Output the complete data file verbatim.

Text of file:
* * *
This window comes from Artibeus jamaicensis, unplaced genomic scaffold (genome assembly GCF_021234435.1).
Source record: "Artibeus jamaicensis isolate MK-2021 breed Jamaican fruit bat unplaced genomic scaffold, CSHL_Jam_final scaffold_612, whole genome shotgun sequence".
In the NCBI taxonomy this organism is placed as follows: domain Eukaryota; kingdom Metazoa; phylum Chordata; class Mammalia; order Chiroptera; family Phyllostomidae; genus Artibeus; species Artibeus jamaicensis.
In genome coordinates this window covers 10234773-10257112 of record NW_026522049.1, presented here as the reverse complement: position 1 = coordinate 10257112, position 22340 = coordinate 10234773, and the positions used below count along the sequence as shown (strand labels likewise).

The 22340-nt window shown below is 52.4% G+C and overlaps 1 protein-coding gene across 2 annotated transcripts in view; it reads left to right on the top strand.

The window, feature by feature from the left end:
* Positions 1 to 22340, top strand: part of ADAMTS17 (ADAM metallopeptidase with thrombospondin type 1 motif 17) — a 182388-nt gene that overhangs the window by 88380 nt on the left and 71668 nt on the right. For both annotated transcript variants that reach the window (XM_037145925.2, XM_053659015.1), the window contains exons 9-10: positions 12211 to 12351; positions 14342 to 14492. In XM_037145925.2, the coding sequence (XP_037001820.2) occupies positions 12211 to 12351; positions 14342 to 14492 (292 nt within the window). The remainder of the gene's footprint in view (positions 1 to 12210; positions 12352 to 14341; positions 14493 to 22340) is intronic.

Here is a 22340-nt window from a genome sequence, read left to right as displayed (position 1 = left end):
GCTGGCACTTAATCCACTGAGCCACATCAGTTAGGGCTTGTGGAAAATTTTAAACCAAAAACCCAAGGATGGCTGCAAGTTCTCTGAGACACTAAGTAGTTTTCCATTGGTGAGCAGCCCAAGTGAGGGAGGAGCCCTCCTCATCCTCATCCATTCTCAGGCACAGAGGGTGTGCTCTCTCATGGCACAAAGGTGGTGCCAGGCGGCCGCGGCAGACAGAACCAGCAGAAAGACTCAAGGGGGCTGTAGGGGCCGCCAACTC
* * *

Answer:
This window comes from Artibeus jamaicensis, unplaced genomic scaffold (genome assembly GCF_021234435.1).
Source record: "Artibeus jamaicensis isolate MK-2021 breed Jamaican fruit bat unplaced genomic scaffold, CSHL_Jam_final scaffold_612, whole genome shotgun sequence".
In the NCBI taxonomy this organism is placed as follows: domain Eukaryota; kingdom Metazoa; phylum Chordata; class Mammalia; order Chiroptera; family Phyllostomidae; genus Artibeus; species Artibeus jamaicensis.
In genome coordinates this window covers 10234773-10257112 of record NW_026522049.1, presented here as the reverse complement: position 1 = coordinate 10257112, position 22340 = coordinate 10234773, and the positions used below count along the sequence as shown (strand labels likewise).

The 22340-nt window shown below is 52.4% G+C and overlaps 1 protein-coding gene across 2 annotated transcripts in view; it reads left to right on the top strand.

The window, feature by feature from the left end:
* Positions 1 to 22340, top strand: part of ADAMTS17 (ADAM metallopeptidase with thrombospondin type 1 motif 17) — a 182388-nt gene that overhangs the window by 88380 nt on the left and 71668 nt on the right. For both annotated transcript variants that reach the window (XM_037145925.2, XM_053659015.1), the window contains exons 9-10: positions 12211 to 12351; positions 14342 to 14492. In XM_037145925.2, the coding sequence (XP_037001820.2) occupies positions 12211 to 12351; positions 14342 to 14492 (292 nt within the window). The remainder of the gene's footprint in view (positions 1 to 12210; positions 12352 to 14341; positions 14493 to 22340) is intronic.

Here is a 22340-nt window from a genome sequence, read left to right as displayed (position 1 = left end):
GCTGGCACTTAATCCACTGAGCCACATCAGTTAGGGCTTGTGGAAAATTTTAAACCAAAAACCCAAGGATGGCTGCAAGTTCTCTGAGACACTAAGTAGTTTTCCATTGGTGAGCAGCCCAAGTGAGGGAGGAGCCCTCCTCATCCTCATCCATTCTCAGGCACAGAGGGTGTGCTCTCTCATGGCACAAAGGTGGTGCCAGGCGGCCGCGGCAGACAGAACCAGCAGAAAGACTCAAGGGGGCTGTAGGGGCCGCCAACTC